- A great mystery solved: a sequel to 'The mystery of Edwin Drood', by Gillan Vase, Elizabeth Newton, 1878
But though authors tended to stereotype it as a feature of uneducated speech (or American speech), the reality was (and still is) quite different. As I mentioned previously, the philologist Henry Sweet was probably the first to notice that it was also an unacknowledged feature of educated Southern English speech.
The fact is that the statements of ordinary educated people about their own pronunciation are generally not only valueless, but misleading. Thus I know as a fact that most educated speakers of Southern English insert an r in idea(r) of, India(r) office etc. in rapid speech, and I know that this habit, so far from dying out, is spreading to the Midlands; and yet they all obstinately deny it. The associations of the written language, and inability to deal with a phonetic notation, make most people incapable of recognizing a phonetic representation of their own pronunciation.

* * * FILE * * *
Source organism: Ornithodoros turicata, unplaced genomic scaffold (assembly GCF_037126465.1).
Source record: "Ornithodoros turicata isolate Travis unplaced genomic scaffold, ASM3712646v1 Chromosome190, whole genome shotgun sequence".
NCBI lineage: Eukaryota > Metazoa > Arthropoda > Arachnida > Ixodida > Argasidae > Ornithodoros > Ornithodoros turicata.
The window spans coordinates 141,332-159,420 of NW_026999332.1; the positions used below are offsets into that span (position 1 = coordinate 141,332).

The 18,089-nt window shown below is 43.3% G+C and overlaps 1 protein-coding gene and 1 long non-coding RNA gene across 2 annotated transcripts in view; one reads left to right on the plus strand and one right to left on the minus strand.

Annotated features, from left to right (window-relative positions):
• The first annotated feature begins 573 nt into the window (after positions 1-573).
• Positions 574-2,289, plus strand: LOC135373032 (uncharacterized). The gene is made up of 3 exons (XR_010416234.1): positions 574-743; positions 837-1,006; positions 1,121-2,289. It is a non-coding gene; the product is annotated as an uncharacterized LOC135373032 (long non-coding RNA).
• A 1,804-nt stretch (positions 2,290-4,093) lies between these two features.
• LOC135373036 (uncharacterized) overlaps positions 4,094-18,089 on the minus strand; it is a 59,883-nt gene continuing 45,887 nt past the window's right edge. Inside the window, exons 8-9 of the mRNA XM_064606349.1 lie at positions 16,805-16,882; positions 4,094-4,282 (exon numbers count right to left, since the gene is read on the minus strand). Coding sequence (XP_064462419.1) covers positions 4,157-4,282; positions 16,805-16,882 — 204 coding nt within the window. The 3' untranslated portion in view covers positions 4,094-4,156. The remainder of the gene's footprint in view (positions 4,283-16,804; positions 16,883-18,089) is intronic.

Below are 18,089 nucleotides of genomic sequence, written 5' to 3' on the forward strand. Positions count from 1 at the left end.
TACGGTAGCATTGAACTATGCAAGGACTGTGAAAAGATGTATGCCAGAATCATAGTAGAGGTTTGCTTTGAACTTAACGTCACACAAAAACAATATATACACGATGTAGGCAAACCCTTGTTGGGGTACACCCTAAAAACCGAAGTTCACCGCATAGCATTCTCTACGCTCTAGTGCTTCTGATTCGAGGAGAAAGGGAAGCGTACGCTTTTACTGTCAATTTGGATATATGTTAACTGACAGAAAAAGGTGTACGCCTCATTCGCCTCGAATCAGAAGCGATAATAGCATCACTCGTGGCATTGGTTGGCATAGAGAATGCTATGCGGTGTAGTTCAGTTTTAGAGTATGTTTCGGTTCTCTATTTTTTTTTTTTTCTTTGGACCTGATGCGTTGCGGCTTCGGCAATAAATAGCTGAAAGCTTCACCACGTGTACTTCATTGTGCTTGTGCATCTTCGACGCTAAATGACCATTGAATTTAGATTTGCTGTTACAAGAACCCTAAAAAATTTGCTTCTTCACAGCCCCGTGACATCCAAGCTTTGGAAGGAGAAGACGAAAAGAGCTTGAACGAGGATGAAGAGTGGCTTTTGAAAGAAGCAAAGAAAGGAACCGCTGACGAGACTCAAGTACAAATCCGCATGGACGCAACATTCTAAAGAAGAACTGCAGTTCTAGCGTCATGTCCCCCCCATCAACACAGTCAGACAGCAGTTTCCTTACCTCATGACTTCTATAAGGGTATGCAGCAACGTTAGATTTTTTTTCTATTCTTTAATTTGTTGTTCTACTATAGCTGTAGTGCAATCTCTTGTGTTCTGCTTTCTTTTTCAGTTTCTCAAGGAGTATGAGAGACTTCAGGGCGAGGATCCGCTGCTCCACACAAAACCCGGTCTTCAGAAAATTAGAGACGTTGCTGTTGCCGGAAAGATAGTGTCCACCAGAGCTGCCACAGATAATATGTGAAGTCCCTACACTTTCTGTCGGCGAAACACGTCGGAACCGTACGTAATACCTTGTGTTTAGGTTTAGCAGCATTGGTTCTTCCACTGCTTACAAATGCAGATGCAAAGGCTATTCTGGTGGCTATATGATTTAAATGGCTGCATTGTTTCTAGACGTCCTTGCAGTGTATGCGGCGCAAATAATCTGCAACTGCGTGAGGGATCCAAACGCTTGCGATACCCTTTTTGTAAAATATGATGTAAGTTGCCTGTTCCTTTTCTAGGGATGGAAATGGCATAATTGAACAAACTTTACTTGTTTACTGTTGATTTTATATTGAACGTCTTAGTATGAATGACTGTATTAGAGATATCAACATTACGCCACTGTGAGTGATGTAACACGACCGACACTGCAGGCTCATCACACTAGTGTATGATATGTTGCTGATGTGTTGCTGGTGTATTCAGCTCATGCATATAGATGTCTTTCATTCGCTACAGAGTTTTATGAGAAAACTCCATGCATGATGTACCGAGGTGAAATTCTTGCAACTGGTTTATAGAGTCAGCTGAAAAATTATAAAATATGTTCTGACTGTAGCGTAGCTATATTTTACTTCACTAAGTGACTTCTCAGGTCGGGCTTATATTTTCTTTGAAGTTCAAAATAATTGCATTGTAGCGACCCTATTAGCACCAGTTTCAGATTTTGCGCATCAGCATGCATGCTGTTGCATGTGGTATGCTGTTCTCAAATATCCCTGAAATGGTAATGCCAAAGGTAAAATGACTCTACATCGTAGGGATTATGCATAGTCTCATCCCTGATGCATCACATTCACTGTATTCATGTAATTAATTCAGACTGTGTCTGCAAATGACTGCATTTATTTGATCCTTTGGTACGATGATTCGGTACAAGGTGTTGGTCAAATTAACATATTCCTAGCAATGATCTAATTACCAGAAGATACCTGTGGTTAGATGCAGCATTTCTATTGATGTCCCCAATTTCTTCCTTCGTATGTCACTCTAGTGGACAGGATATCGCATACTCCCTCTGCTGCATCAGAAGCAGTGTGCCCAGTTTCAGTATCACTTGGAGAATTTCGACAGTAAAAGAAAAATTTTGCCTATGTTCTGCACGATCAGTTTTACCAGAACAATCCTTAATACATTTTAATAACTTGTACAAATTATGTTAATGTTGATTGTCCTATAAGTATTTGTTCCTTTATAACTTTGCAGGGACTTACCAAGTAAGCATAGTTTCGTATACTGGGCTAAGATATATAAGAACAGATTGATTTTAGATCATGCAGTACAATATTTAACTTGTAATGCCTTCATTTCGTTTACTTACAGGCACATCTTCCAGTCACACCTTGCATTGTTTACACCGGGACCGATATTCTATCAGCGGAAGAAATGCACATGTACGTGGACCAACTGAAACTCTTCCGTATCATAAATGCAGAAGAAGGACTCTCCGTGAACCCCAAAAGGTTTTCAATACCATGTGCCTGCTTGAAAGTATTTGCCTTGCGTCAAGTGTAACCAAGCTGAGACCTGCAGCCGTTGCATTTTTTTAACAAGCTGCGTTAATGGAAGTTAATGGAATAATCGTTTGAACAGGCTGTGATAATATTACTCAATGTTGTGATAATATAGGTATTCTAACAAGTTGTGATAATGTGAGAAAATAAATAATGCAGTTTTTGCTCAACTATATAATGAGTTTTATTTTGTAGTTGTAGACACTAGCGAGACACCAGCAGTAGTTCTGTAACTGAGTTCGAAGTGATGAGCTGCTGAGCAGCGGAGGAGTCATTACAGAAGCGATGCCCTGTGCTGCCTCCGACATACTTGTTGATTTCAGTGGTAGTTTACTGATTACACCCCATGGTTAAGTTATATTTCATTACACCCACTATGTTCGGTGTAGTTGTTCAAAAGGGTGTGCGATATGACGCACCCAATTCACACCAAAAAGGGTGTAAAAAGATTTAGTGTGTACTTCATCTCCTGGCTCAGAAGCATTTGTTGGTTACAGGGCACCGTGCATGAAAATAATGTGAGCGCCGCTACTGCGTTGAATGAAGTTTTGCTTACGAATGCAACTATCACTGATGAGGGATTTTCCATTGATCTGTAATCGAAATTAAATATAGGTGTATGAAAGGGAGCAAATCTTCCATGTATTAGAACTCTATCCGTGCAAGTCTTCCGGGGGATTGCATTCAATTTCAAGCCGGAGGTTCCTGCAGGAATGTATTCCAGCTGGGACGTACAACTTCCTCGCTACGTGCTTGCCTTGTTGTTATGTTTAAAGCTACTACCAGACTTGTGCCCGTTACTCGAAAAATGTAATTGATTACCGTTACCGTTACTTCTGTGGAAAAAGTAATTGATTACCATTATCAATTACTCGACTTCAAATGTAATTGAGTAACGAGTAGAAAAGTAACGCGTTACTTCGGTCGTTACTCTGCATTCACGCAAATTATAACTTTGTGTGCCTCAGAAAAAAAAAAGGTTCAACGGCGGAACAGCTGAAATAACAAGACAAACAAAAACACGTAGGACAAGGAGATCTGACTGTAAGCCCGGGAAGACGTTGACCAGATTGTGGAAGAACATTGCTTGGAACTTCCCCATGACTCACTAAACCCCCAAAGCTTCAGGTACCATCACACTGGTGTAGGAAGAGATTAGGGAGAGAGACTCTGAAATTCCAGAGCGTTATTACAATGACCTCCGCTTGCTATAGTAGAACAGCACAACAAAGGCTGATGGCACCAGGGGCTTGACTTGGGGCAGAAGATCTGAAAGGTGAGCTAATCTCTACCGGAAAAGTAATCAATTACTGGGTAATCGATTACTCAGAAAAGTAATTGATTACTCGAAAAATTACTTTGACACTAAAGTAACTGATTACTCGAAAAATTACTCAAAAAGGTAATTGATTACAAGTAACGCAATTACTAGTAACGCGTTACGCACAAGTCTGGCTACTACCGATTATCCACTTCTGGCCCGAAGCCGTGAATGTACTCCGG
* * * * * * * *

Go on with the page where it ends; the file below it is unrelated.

- A Primer of Spoken English, 1890, Preface, page viii.
Addendum: if this is a general phenomenon, one might predict that it would appear in relation to similar names. It is: again, used by authors as a marker of non-prestige speech.
"Sartain, ma'am, he gin it to me hisself; an' he said I should 'form you, Miss Celiar, he would n't be so ill-mannerly as to send his bill, only as his landlord craved him for money, an' he was out of pocket."
- "The Travelling Artist", AMF Buchanan, Godey's Magazine, 1840
Now Hamlet was a prince upon
A throne, and flunkeys kep';
So never did conductin' on
A humble bus door-step.
They call him a philosophar,
Who overtaxed his brain;
His treatment of Opheliar
Vos certainly insane.
- "The Cockney Bus Conductor", Woodin's whimsies: satiric, comic and pathetic, W. S. Woodin, 1868
I wouldn't hurt you for the world, you know that, Ceciliar." The girl winced slightly ; his pronunciation of her name was one of the little things that grated on her sensitive taste ; but a superfluous letter or two lose force when the aggressor is handsome and spirited.
- Donahoe's Magazine, 1892